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What Is a Subfloor?

[Updated: Jan 05, 2021] Jun 02, 2020 by Aly J. Yale
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If you're remodeling a property or flipping a house, flooring is probably high on your mind. Will you go for wood? Tile? Maybe a little vinyl or carpet?

These are, of course, important decisions -- but they're not the only flooring-related ones you'll need to make.

In fact, before you can even get to the aesthetic choices, you'll need to decide on your subfloor.

What is a subfloor?

A subfloor is basically just a support layer. It goes under your visible floors, providing a flat, stable foundation on which you can build.

Subflooring can come in all sorts of materials, including

  • Concrete: This is one of the stronger options for subflooring, and it's commonly used in basements, bathrooms, and rooms with tile and stone top flooring. You'll also see it a lot in condos, apartments, and multifamily properties. It tends to retain cold, especially when used on ground floors.
  • Plywood: Plywood is a common choice for residential subflooring. It's affordable, it's easy to find and install, and it's generally very sturdy and durable.
  • Oriented strand board: OSB is one of the most popular options for subfloors. It's thicker than plywood, though it does tend to hold moisture -- which can cause problems later on. It's typically cheaper than plywood.
  • Wood planks: If you're flipping an older home, you may find wood plank subflooring when pulling up the top floors. Wood planks aren't commonly used nowadays, having largely been replaced with plywood and OSB options since the 1950s.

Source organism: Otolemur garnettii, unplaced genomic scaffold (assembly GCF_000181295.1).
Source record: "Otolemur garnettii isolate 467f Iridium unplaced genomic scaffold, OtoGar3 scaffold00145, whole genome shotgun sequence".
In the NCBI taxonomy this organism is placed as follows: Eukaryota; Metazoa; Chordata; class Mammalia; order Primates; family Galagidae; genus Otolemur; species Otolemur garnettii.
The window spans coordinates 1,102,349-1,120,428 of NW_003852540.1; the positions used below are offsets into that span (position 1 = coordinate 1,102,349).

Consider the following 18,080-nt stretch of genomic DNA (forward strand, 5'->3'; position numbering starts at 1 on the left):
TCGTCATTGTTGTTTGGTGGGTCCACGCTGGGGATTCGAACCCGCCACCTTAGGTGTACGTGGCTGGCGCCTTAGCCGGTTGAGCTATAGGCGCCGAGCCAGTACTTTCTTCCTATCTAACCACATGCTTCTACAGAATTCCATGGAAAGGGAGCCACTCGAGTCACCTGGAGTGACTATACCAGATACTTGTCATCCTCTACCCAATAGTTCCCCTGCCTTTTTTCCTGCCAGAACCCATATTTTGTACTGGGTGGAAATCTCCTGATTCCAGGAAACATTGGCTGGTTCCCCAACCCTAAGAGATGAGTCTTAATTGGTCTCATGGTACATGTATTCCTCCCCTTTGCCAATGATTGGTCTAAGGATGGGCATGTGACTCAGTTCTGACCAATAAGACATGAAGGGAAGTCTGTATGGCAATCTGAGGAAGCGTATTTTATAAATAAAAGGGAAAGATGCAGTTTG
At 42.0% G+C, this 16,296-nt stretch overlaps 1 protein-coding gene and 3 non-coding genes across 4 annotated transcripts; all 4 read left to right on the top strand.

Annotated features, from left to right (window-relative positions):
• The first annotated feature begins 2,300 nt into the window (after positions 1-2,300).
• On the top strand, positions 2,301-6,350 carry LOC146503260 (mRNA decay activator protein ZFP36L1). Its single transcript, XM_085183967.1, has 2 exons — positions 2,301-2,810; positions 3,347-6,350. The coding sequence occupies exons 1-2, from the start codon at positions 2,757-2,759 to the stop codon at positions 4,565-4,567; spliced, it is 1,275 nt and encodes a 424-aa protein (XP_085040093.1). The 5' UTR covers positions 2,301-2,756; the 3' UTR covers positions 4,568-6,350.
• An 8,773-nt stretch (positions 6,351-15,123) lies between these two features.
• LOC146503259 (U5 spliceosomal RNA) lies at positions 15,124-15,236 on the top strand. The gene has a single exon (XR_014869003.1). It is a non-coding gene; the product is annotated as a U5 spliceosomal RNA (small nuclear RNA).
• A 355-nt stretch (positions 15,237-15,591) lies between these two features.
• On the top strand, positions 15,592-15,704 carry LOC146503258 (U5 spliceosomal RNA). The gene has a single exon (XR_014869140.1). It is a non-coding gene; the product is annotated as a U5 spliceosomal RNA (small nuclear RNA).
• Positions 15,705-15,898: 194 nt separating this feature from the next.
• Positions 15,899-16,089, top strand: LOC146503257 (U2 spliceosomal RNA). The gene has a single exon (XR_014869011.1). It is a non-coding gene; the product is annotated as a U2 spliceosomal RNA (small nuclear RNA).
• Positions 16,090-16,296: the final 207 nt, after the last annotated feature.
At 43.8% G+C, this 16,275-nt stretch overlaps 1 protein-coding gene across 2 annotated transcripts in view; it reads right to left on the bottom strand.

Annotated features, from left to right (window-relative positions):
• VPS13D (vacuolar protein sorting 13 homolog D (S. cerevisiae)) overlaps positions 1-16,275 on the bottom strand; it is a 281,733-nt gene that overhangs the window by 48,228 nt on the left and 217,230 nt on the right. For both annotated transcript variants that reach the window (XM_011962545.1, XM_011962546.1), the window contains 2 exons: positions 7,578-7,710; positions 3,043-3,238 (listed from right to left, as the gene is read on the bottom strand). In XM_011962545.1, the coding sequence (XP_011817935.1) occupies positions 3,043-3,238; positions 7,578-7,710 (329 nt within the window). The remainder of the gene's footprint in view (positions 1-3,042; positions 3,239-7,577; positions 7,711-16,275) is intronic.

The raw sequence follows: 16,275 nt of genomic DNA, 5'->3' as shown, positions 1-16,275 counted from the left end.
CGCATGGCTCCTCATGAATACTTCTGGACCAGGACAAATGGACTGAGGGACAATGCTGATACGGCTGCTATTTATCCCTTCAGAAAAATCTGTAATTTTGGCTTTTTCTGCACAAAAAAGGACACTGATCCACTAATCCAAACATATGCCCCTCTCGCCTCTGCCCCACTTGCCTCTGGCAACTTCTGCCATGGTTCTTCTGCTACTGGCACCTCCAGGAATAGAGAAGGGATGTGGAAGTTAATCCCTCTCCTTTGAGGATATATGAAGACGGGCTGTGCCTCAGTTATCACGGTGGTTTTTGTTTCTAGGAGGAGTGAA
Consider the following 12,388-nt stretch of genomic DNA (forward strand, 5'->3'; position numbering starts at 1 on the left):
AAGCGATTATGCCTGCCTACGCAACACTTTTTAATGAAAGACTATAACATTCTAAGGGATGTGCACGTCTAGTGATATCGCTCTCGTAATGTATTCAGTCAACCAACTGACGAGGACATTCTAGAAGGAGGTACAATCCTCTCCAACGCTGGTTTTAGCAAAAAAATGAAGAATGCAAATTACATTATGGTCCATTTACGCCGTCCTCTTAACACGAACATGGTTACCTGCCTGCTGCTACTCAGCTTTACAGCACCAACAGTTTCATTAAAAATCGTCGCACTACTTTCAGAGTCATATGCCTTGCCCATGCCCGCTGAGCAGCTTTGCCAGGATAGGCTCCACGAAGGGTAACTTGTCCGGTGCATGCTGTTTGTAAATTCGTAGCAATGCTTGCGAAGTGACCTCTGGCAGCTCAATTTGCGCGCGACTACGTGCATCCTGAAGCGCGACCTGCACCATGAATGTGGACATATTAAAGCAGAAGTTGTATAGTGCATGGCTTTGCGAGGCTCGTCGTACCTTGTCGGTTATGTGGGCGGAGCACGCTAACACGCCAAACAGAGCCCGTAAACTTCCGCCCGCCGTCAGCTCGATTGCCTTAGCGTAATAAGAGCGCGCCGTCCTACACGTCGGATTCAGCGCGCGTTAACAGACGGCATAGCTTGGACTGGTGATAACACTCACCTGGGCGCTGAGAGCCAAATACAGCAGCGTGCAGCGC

• Particleboard: This is usually the cheapest option for subflooring, though it's also the weakest. Like OSB, it's also prone to moisture-related damage.

The right type of subflooring really depends on your budget, the type of top flooring you've decided on, and the weather conditions in the area. (Some are more susceptible to moisture; others can conduct cold in chilly climates, etc.)

Does your subflooring need replacing?

If you're flipping or renovating a property, you may or may not need to replace the subflooring before tending to the more aesthetic elements of the floor.

Generally, if you hear squeaking or other noises when you walk across the room, that probably means the subfloor is damaged -- at least in part. Dips or sagging areas in the floor also indicate it may need replacing.

Finally, if you notice a musty smell in the flooring (or there are obvious signs of mold or mildew throughout the home), the subfloors definitely need a closer look. Re-covering moisture-damaged subfloors will just cause more problems -- and pose more potential health hazards -- in the long run.

The bottom line

Just choosing the right flooring is not enough. If you want to ensure your investment stands the test of time, spending some time and energy on your subfloors is also critical.

Need more help remodeling or flipping a house? Try these home-flipping books or brush up on your home renovation basics.

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